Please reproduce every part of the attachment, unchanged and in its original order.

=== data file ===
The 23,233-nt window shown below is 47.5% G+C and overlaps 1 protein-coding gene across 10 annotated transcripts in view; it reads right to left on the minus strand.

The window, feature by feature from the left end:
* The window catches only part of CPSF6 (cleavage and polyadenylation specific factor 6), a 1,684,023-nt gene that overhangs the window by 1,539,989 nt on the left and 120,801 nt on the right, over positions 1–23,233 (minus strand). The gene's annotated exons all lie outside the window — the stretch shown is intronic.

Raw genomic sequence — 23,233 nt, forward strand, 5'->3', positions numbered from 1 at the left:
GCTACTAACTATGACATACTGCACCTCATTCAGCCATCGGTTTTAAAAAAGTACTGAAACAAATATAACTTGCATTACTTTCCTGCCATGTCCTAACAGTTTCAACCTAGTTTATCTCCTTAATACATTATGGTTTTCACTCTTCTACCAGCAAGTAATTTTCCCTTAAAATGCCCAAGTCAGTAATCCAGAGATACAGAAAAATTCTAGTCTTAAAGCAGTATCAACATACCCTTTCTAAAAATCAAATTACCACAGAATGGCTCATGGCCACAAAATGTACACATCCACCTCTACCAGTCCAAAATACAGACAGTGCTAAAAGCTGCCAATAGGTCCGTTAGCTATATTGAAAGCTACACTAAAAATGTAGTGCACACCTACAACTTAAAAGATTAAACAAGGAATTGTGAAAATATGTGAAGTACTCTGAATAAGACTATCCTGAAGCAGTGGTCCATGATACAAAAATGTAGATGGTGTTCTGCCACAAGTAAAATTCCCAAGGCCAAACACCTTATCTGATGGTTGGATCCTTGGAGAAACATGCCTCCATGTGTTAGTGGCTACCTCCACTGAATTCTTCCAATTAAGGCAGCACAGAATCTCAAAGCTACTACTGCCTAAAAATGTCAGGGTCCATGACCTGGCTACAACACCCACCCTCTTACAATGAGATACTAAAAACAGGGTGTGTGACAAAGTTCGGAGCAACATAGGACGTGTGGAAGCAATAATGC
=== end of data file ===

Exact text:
The 23,233-nt window shown below is 47.5% G+C and overlaps 1 protein-coding gene across 10 annotated transcripts in view; it reads right to left on the minus strand.

The window, feature by feature from the left end:
* The window catches only part of CPSF6 (cleavage and polyadenylation specific factor 6), a 1,684,023-nt gene that overhangs the window by 1,539,989 nt on the left and 120,801 nt on the right, over positions 1–23,233 (minus strand). The gene's annotated exons all lie outside the window — the stretch shown is intronic.

Raw genomic sequence — 23,233 nt, forward strand, 5'->3', positions numbered from 1 at the left:
GCTACTAACTATGACATACTGCACCTCATTCAGCCATCGGTTTTAAAAAAGTACTGAAACAAATATAACTTGCATTACTTTCCTGCCATGTCCTAACAGTTTCAACCTAGTTTATCTCCTTAATACATTATGGTTTTCACTCTTCTACCAGCAAGTAATTTTCCCTTAAAATGCCCAAGTCAGTAATCCAGAGATACAGAAAAATTCTAGTCTTAAAGCAGTATCAACATACCCTTTCTAAAAATCAAATTACCACAGAATGGCTCATGGCCACAAAATGTACACATCCACCTCTACCAGTCCAAAATACAGACAGTGCTAAAAGCTGCCAATAGGTCCGTTAGCTATATTGAAAGCTACACTAAAAATGTAGTGCACACCTACAACTTAAAAGATTAAACAAGGAATTGTGAAAATATGTGAAGTACTCTGAATAAGACTATCCTGAAGCAGTGGTCCATGATACAAAAATGTAGATGGTGTTCTGCCACAAGTAAAATTCCCAAGGCCAAACACCTTATCTGATGGTTGGATCCTTGGAGAAACATGCCTCCATGTGTTAGTGGCTACCTCCACTGAATTCTTCCAATTAAGGCAGCACAGAATCTCAAAGCTACTACTGCCTAAAAATGTCAGGGTCCATGACCTGGCTACAACACCCACCCTCTTACAATGAGATACTAAAAACAGGGTGTGTGACAAAGTTCGGAGCAACATAGGACGTGTGGAAGCAATAATGC